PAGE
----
So, I don't want to unravel the whole formula for how player-made clothing is valued when you inspect it, there are obviously lots of factors involved, like the player's Artistry skill, but it certainly seems like the length of the garment's description messages and the size of the garment have a big impact.
I don't want to suggest that this is a huge problem. It really isn't. Often times the most grandiosely described garments feel like they should be the most expensive, anyway. But there are also certainly times, especially when making garments for other characters, when I feel like I am 'padding' the level of description in a way that's actual not entirely aesthetic. After all, when we craft our @describe me messages or our @nakeds, more is not always more. Sometimes it's great, and sometimes something short and punchy gets the job done better and comes off as intriguing.
I feel like clothes are the same way. I see player-made clothes where the @worn message is just a few lines, but they manage to completely capture what my character is seeing, and I appreciate that the tailor was able to distill their vision so succinctly. I totally get the idea of long descriptions being worth more because they might represent greater effort, and there's certainly a feeling of achievement when finishing a very detailed piece, but my second reaction when doing so is often, are people even going to read this? I mean at what point am I cataloging byzantine minutia just for fidelity's sake in a way that will limit how other players then appreciate that garment, just so that I feel it has a value commensurate with my character's skill?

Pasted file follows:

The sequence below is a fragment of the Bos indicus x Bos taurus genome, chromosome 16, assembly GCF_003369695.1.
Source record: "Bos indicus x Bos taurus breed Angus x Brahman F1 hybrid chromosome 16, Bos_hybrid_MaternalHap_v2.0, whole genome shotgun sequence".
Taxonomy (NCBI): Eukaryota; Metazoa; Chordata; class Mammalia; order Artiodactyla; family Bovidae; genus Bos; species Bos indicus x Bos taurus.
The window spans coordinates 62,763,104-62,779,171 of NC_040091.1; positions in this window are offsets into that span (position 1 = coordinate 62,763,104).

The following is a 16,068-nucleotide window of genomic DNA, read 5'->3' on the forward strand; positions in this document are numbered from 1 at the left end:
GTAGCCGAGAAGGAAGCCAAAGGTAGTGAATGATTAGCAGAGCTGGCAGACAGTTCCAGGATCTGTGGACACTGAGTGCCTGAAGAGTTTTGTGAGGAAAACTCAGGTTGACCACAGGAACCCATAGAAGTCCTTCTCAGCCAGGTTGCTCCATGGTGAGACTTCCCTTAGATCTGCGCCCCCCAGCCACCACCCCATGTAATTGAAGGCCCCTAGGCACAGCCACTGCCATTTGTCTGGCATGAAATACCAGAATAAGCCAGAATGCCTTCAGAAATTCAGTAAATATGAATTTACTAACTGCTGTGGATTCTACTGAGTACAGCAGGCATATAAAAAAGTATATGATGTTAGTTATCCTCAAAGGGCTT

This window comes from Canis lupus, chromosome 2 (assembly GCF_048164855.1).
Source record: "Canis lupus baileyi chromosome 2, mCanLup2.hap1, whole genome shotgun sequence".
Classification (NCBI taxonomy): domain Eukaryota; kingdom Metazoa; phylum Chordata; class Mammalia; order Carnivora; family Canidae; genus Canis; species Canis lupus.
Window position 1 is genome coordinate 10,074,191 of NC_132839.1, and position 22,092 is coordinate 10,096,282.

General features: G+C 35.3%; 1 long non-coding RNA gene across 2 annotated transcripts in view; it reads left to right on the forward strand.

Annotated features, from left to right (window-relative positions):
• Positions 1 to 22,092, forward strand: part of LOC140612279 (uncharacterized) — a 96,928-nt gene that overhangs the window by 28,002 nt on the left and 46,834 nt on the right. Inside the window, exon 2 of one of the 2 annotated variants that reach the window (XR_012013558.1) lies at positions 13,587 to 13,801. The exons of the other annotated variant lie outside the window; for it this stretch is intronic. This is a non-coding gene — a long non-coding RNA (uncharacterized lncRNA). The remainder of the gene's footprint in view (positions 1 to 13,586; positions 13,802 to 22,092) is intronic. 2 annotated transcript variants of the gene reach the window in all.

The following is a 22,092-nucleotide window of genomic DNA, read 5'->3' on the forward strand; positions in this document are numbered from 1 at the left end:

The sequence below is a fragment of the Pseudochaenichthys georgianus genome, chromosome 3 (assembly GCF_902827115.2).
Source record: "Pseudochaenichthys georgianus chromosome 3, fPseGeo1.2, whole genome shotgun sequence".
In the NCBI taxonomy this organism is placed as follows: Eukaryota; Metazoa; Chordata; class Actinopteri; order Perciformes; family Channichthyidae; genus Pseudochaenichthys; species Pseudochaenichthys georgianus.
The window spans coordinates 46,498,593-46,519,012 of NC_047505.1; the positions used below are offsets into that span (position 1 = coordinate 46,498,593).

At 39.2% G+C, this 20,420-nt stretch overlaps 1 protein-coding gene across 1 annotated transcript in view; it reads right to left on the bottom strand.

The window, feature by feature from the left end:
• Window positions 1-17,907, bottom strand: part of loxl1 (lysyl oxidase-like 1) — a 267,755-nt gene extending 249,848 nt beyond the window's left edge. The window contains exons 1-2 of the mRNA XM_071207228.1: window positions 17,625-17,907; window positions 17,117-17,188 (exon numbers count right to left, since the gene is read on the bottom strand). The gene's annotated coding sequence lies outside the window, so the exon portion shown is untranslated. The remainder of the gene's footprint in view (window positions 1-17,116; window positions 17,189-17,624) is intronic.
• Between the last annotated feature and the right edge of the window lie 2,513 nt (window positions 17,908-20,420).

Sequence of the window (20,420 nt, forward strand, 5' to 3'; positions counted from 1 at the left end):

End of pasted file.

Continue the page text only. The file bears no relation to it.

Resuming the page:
What I mean by limiting other player's appreciation is simply that, you can "get" an article of clothing as described in two lines or even five lines and digest it relatively quickly compared to one that stretches on for ten lines. Sometimes I feel that by clothing characters in a novella, I'm actually making it harder for other players to get their look or outfit.
The second issue, the size of garment physically, seems to make some sense, a long coat or gown being worth more than a hat, for instance. Shoes kind of get the short end of the stick here, as do open coats versus closed coats.
I feel like I already know that the solution to this is to just ignore the valuation entirely except when comparing apples to apples, and I also feel like I have no better method for how valuation should be influenced by these factors. I'm not bitching, it's not even a big deal for me, it's just been on my mind, and I want to see if it's something other people have considered.